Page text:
As the old cliché puts it — a healthy body equals a healthy mind. Everybody knows that exercise is good for both your physical and emotional wellbeing. It’s not just an old saying — exercise changes the structure and function of the brain, and being active increases brain volume. Exercise also promotes adult neurogenesis — the creation of new brain. So getting your daily exercise is important. The real question is: are some activities better than others?

Surprisingly enough, new research suggests that may be the case. It’s early days still — especially as the research was done using rats — but the results are fascinating. This is the first time scientists have compared the neurological effects of different kinds of exercise — and you might be pleased to hear that you don’t need the toughest exercises to get the best results.

In studies with animals, running has been found to double or even triple the number of new neurons in the animals’ hippocampus — a key area for learning and memory. Scientists believe that exercise has similar effects on people.

In the past, scientists have focused on running — after all, rats know how to run. That means other forms of exercise were not studied. But recently, researchers at the University of Jyvaskyla in Finland and other institutions gave different workout regimes to adult male rats. Some ran on wheels, others tried weight training. If you’re picturing rats lifting dumb bells, I’m sorry to disappoint you — the rats climbed walls with weights attached to their tails. A third group did high-intensity interval training. The rats were placed on wheels and made to run at a fast pace for three minutes, followed by two minutes of moderate jogging. This was repeated three times for a total of fifteen minutes — which is a pretty strenuous workout for a rodent. A fourth group of rats did no exercise at all — like many of us are prone to do.

After seven weeks the scientists examined the rats’ brains and found different exercises produced different levels of neurogenesis. The rats that ran showed significantly more new neurons than their couch potato friends, and unsurprisingly, the more they ran, the more new neurons they had gained. The runners also had more new neurons than the rats who had tried the high-intensity interval training — a lot more. This group had greater neurogenesis than the sedentary rats, but a lot less than the runners. As for the weight training rats — well, they got stronger, but that’s all.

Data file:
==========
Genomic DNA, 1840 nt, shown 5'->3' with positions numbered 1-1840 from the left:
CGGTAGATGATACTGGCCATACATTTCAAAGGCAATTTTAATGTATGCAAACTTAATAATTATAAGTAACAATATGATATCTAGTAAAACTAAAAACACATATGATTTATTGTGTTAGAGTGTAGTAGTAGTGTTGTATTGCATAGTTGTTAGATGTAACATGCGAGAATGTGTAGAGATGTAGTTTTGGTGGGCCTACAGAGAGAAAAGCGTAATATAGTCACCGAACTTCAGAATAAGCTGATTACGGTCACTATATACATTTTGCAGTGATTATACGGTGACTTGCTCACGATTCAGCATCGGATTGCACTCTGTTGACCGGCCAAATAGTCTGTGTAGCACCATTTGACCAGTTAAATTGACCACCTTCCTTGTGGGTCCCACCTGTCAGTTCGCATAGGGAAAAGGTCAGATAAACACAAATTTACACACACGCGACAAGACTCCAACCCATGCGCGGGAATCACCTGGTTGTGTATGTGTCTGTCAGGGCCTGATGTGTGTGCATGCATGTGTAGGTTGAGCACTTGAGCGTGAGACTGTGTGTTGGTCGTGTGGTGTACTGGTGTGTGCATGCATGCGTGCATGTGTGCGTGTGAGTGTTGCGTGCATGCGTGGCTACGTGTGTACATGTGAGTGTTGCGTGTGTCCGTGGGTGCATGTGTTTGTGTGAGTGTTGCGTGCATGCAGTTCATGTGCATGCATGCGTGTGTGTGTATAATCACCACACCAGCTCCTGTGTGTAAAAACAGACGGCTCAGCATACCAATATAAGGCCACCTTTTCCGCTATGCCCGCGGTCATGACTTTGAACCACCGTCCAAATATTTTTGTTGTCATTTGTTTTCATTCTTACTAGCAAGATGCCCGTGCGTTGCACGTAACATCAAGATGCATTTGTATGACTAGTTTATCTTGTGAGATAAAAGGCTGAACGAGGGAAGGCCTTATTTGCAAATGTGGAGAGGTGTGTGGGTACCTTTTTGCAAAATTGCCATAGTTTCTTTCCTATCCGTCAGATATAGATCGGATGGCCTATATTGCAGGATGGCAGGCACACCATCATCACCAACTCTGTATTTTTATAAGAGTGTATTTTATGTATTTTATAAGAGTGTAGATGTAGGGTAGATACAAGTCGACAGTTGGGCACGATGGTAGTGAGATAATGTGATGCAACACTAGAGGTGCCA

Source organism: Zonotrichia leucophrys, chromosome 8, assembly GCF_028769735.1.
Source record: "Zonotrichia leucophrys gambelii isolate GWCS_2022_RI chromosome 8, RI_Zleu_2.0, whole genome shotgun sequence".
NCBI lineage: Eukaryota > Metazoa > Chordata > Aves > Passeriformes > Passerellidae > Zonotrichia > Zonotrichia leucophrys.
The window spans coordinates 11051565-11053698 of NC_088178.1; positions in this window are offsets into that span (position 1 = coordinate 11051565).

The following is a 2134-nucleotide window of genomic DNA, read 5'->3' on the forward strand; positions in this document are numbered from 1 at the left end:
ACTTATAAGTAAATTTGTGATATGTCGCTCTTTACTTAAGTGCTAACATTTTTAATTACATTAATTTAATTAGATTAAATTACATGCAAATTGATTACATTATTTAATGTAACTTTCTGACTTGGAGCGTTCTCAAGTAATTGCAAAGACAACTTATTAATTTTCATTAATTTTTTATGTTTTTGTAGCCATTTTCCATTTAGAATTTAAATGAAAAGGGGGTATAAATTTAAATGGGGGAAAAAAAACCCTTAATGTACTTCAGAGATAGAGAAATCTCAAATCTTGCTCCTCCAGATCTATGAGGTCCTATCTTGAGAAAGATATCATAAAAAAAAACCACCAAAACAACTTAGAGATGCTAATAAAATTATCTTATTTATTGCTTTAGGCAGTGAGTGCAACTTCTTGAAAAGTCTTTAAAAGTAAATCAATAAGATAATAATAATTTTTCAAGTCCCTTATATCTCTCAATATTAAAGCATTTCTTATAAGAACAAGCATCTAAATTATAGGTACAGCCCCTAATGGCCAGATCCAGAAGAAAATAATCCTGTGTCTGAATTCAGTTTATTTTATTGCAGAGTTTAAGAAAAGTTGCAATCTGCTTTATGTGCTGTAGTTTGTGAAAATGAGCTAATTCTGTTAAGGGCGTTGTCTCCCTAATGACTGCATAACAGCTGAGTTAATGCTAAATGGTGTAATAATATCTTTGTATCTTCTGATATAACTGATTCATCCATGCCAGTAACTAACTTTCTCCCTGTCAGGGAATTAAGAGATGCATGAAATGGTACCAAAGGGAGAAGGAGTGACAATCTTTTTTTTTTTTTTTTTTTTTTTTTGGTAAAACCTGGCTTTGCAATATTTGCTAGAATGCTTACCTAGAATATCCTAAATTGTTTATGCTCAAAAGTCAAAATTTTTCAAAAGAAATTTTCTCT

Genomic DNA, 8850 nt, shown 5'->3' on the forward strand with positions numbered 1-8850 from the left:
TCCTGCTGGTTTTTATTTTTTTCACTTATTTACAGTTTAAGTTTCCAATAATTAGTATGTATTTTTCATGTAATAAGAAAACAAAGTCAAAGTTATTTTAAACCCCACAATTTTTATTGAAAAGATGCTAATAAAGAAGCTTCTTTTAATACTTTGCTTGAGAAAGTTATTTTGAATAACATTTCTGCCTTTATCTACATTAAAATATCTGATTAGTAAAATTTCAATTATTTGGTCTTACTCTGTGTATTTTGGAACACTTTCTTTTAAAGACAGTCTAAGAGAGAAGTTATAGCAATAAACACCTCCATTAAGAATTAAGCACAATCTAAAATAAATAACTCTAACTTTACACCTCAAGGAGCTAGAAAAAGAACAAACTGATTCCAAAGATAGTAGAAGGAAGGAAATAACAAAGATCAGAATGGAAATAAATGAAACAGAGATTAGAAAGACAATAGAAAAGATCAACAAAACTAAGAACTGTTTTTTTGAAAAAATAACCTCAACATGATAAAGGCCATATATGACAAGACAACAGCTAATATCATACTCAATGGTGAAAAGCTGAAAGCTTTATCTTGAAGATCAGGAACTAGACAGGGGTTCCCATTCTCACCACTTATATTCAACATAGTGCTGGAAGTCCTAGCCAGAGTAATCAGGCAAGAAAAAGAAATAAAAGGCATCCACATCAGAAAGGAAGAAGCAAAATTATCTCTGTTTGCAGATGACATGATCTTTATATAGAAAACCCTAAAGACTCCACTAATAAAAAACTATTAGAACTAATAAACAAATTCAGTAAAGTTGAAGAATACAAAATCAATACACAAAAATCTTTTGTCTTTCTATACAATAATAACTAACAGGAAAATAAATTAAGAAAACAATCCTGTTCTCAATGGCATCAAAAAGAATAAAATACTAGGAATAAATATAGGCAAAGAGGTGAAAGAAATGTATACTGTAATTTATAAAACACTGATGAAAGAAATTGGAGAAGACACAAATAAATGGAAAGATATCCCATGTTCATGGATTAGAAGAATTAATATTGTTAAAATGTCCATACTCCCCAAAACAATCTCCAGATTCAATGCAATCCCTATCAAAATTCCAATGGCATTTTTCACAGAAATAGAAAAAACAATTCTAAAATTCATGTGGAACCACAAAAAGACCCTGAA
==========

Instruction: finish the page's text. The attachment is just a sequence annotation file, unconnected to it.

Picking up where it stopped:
Why running is the best at promoting the growth of new brain cells is not clear. Scientists speculate that sustained running stimulates the release of a brain-derived neurotrophic factor or BDNF, which is known to regulate neurogenesis. The more a rat runs, the more BDNF is released.

The findings are certainly intriguing and suggest that sustained aerobic exercise may be the most important for human brains too.

Of course, rats are not people — and since rats have a greater need to run than develop muscles, the results may not be reproduced with humans. Even so, adding a bit of running to your exercise regime is probably a good idea!

David Kavanagh is one of Ireland’s most popular counsellors. He appears regularly on national and local radio stations and has appeared in every national newspaper in Ireland and is frequently a guest on RTE and TV3 chat-shows. David is known for his practical sound counselling advice combined with his dry wit which bring a light-hearted edge to any topic. For more information about his latest book “Love Rewired: Using Your Brain To Mend Your Heart”, go to

[From the article Mental Health Through Exercise…] Exercise is one of the best things we can do for our physical wellbeing; this has long been known. It has only been more recently, however, that research has demonstrated exercise is just as much, if not more, beneficial for our mental health. As therapists and clinicians, we hopefully already know about this link, but do we fully comprehend the remarkable ways exercise can change our body and mind? Do we recognize the value of exercise and include it in our clients’ treatment plans? Do we take it one step further and actually teach clients how to start and keep exercising for their mental health?
For most of us, I venture to guess, the answer is “No”. Yet exercise is quite literally one of the best things we can do for our body, mind, and spirit, and the research to back this up is prolific. While we may understand some of the benefits of exercise, we likely do not grasp its full potential. We may even recommend exercise to clients but forego the extra step to show them how to make exercise work for them. As we learn more about the link between exercise and mental health, and the tools to start and stick with it long-term, this can—and hopefully will—change…

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